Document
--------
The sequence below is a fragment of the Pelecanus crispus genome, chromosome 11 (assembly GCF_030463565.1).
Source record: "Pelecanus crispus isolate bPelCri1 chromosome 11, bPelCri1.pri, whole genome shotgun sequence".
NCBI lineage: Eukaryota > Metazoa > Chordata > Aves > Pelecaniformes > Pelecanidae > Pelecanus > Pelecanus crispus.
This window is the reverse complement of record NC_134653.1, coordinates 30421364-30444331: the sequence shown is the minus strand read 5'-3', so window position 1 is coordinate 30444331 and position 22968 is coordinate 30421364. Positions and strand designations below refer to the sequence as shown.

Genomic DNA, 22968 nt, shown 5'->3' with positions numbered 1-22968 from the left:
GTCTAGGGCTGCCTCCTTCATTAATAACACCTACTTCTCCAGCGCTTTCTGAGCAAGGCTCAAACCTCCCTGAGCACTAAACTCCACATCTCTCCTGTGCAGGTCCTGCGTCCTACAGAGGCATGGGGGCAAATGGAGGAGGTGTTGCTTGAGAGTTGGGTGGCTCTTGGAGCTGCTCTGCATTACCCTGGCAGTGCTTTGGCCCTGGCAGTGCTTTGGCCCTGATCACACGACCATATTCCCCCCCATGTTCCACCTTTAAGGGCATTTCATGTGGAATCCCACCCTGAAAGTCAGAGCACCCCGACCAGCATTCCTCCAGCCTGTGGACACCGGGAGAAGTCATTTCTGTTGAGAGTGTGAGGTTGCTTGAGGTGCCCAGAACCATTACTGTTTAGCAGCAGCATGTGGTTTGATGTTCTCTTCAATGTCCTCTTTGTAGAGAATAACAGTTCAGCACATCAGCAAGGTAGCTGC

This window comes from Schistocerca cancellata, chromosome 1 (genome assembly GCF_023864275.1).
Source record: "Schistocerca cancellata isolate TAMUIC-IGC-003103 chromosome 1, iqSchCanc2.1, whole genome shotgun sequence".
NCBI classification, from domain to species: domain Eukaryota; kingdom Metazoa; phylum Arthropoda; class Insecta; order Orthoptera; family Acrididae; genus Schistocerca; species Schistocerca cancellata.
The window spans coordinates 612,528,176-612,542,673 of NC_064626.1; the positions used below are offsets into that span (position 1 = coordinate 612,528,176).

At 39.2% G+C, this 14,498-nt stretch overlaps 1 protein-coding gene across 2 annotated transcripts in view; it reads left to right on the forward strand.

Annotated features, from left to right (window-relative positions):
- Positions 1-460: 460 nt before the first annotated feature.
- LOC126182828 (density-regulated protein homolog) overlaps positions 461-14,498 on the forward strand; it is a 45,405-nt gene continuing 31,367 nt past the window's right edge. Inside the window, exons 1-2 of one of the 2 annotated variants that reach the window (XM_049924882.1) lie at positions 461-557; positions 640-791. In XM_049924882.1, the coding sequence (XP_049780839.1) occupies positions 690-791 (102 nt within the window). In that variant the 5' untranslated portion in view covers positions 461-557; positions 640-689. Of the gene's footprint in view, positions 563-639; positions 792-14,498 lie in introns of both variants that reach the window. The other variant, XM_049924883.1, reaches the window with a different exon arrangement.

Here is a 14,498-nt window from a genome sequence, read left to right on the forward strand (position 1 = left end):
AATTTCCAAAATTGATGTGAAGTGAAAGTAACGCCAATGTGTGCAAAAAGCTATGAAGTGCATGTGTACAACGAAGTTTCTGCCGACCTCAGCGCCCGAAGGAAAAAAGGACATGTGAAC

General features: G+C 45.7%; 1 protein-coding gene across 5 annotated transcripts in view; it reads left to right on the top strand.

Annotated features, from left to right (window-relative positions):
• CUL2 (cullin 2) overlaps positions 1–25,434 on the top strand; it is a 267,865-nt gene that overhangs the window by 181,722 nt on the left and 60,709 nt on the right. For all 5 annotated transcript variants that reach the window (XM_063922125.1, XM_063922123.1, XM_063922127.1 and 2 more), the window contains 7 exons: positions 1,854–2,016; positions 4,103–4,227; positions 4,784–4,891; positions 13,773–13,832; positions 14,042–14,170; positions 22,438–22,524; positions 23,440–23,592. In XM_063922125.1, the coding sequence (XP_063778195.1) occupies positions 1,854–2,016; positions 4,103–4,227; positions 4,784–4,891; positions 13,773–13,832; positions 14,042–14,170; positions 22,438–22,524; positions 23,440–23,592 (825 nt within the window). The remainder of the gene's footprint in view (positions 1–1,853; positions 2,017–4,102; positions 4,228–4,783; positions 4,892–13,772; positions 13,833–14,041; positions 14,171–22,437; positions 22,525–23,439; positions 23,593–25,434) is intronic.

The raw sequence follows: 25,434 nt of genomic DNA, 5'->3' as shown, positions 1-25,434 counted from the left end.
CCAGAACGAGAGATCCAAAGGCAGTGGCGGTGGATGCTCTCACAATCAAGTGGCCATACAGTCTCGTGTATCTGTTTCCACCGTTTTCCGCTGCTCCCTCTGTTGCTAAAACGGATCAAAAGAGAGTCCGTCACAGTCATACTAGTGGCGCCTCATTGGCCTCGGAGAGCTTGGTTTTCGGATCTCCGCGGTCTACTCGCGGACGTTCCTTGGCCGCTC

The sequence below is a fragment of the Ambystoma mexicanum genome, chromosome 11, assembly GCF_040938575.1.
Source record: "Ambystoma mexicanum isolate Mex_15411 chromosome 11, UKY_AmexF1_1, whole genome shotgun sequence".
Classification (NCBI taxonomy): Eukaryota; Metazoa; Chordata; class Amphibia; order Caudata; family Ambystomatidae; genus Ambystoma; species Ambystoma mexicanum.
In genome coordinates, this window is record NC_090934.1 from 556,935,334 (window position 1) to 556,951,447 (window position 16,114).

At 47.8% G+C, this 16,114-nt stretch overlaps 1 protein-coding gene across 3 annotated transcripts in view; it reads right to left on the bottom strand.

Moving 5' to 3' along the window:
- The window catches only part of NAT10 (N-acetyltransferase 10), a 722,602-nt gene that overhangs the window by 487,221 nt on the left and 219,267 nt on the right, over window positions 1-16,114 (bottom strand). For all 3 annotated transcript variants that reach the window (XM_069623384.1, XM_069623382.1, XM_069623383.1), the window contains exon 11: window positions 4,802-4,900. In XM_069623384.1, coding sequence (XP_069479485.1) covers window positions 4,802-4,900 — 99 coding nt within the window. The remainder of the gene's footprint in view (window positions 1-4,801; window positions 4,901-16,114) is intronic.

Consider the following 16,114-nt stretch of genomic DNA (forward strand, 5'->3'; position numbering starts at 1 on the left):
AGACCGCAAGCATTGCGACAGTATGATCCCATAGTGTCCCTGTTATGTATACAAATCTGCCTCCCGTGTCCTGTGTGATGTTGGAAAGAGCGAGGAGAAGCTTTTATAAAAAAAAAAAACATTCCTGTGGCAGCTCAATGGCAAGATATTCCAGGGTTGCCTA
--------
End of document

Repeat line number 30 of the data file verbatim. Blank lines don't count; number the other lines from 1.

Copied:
AGACCGCAAGCATTGCGACAGTATGATCCCATAGTGTCCCTGTTATGTATACAAATCTGCCTCCCGTGTCCTGTGTGATGTTGGAAAGAGCGAGGAGAAGCTTTTATAAAAAAAAAAAACATTCCTGTGGCAGCTCAATGGCAAGATATTCCAGGGTTGCCTA